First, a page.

Deep reinforcement learning (DRL) is transitioning from a research field focused on game playing to a technology with real-world applications. Notable examples include DeepMind's work on controlling a nuclear reactor or on improving Youtube video compression, or Tesla attempting to use a method inspired by MuZero for autonomous vehicle behavior planning. But the exciting potential for real world applications of RL should also come with a healthy dose of caution – for example RL policies are well known to be vulnerable to exploitation, and methods for safe and robust policy development are an active area of research. At the same time as the emergence of powerful RL systems in the real world, the public and researchers are expressing an increased appetite for fair, aligned, and safe machine learning systems. The focus of these research efforts to date has been to account for shortcomings of datasets or supervised learning practices that can harm individuals.
Tampering problems, where an AI agent interferes with whatever represents or communicates its intended objective and pursues the resulting corrupted objective instead, are a staple concern in the AGI safety literature [Amodei et al., 2016, Bostrom, 2014, Everitt and Hutter, 2016, Everitt et al., 2017, Armstrong and O'Rourke, 2017, Everitt and Hutter, 2019, Armstrong et al., 2020]. Variations on the idea of tampering include wireheading, where an agent learns how to stimulate its reward mechanism directly, and the off-switch or shutdown problem, where an agent interferes with its supervisor's ability to halt the agent's operation. Many real-world concerns can be formulated as tampering problems, as we will show (§2.1, §4.1). However, what constitutes tampering can be tricky to define precisely, despite clear intuitions in specific cases. We have developed a platform, REALab, to model tampering problems.
Autonomous agents acting in the real-world often operate based on models that ignore certain aspects of the environment. The incompleteness of any given model---handcrafted or machine acquired---is inevitable due to practical limitations of any modeling technique for complex real-world settings. Due to the limited fidelity of its model, an agent's actions may have unexpected, undesirable consequences during execution. Learning to recognize and avoid such negative side effects of the agent's actions is critical to improving the safety and reliability of autonomous systems. This emerging research topic is attracting increased attention due to the increased deployment of AI systems and their broad societal impacts. This article provides a comprehensive overview of different forms of negative side effects and the recent research efforts to address them. We identify key characteristics of negative side effects, highlight the challenges in avoiding negative side effects, and discuss recently developed approaches, contrasting their benefits and limitations. We conclude with a discussion of open questions and suggestions for future research directions.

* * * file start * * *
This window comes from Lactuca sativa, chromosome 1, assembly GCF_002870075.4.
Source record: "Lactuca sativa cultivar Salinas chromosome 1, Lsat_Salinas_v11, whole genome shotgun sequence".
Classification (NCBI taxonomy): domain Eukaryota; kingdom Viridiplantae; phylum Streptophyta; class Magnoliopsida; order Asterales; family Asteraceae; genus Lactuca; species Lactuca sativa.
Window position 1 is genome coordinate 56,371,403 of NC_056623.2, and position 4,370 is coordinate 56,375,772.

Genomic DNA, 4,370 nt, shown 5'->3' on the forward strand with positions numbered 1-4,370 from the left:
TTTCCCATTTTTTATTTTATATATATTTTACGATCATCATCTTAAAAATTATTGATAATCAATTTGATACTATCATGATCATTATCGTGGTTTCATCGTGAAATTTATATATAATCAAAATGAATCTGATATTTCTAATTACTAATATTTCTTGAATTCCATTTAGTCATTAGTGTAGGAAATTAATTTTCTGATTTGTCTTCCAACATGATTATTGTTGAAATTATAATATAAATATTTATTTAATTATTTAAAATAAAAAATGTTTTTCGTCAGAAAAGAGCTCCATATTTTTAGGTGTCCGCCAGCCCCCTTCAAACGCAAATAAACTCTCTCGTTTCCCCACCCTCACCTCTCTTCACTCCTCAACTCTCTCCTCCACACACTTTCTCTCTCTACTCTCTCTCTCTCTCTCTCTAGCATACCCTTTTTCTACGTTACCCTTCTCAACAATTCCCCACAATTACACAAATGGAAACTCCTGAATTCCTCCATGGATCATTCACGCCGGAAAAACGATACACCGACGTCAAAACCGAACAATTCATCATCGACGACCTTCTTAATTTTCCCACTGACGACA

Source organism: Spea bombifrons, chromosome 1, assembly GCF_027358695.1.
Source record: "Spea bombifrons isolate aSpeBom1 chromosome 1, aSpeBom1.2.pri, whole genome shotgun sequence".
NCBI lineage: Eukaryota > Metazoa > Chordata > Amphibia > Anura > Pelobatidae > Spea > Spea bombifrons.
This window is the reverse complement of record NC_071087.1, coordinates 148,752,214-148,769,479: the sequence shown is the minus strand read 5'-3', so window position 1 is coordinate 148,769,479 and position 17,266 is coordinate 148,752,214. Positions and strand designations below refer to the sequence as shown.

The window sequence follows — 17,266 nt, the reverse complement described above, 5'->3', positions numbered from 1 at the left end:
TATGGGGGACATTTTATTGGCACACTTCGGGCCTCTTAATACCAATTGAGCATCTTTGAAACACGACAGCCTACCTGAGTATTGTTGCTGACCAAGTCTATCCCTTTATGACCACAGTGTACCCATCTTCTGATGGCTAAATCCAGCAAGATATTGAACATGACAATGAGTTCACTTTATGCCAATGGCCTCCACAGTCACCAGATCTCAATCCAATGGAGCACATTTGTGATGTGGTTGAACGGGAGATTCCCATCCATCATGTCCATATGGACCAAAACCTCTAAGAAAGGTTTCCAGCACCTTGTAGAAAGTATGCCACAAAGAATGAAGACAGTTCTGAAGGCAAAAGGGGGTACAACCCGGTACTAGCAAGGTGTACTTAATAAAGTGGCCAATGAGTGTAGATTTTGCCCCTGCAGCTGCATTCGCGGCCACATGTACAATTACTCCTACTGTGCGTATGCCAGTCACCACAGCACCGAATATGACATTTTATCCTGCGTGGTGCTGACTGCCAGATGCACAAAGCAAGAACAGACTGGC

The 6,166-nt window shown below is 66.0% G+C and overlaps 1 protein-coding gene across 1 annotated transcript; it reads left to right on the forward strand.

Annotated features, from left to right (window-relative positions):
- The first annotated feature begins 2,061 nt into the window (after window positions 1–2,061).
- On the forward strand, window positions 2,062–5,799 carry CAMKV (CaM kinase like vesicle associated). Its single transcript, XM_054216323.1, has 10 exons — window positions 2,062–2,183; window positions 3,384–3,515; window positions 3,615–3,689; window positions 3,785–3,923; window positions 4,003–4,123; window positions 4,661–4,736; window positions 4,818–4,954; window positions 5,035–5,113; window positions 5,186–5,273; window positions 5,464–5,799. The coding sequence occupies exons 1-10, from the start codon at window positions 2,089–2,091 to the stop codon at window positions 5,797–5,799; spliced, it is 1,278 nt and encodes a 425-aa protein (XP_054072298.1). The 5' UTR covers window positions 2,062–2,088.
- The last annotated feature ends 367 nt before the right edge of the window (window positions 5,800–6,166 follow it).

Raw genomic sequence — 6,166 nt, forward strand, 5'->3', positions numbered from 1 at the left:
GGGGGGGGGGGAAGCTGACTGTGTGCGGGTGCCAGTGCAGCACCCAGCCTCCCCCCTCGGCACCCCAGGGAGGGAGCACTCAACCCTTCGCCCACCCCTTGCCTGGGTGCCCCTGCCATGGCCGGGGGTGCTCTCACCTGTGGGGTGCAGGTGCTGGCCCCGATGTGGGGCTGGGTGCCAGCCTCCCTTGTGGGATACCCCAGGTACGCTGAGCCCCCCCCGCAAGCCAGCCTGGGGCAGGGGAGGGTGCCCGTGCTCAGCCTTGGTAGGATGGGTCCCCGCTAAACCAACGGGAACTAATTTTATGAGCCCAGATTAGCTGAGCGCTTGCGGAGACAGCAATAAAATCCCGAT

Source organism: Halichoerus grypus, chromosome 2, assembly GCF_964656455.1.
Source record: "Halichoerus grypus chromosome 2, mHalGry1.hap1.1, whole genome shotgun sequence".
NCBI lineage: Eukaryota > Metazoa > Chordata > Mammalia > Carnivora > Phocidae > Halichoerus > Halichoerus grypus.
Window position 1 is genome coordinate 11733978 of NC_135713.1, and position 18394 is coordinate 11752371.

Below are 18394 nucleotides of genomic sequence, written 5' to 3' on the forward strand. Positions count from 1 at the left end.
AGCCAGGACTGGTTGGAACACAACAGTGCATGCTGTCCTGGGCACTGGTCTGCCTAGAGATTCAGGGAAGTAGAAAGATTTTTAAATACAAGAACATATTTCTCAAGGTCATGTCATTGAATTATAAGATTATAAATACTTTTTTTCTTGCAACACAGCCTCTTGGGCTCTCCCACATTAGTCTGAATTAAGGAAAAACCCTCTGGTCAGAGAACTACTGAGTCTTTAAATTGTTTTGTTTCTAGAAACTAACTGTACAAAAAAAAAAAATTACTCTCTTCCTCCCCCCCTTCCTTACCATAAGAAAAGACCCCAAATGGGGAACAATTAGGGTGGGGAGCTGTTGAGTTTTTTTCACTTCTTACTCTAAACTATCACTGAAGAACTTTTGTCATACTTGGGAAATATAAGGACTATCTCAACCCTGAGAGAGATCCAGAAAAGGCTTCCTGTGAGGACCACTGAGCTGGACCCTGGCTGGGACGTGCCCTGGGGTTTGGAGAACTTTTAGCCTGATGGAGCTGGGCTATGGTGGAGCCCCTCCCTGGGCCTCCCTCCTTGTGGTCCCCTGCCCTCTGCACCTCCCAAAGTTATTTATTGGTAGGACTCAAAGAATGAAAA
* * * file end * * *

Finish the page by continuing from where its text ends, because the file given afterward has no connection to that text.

Deep Reinforcement Learning (DRL) is an avenue of research in Artificial Intelligence (AI) that has received increasing attention within the research community in recent years, and is beginning to show potential for real-world application. DRL is one of the most promising routes towards developing more autonomous AI systems that interact with and take actions in complex real-world environments, and can more flexibly solve a range of problems for which we may not be able to precisely specify a correct ‘answer’. This could have substantial implications for people’s lives: for example by speeding up automation in various sectors, changing the nature and potential harms of online influence, or introducing new safety risks in physical infrastructure. In this paper, we review recent progress in DRL, discuss how this may introduce novel and pressing issues for society, ethics, and governance, and highlight important avenues for future research to better understand DRL’s societal implications. This article appears in the special track on AI and Society.
We show how norms can be used to guide a reinforcement learning agent towards achieving normative behavior and apply the same set of norms over different domains. Thus, we are able to: (1) provide a way to intuitively encode social knowledge (through norms); (2) guide learning towards normative behaviors (through an automatic norm reward system); and (3) achieve a transfer of learning by abstracting policies; Finally, (4) the method is not dependent on a particular RL algorithm. We show how our approach can be seen as a means to achieve abstract representation and learn procedural knowledge based on the declarative semantics of norms and discuss possible implications of this in some areas of cognitive science. Index T erms --Norms, Institutions, Automatic Reward Shaping, Transfer of Learning, Abstract Policies, Abstraction, State-Space Selection, Schema I. I NTRODUCTION In order to be accepted in human society, robots need to comply with human social norms.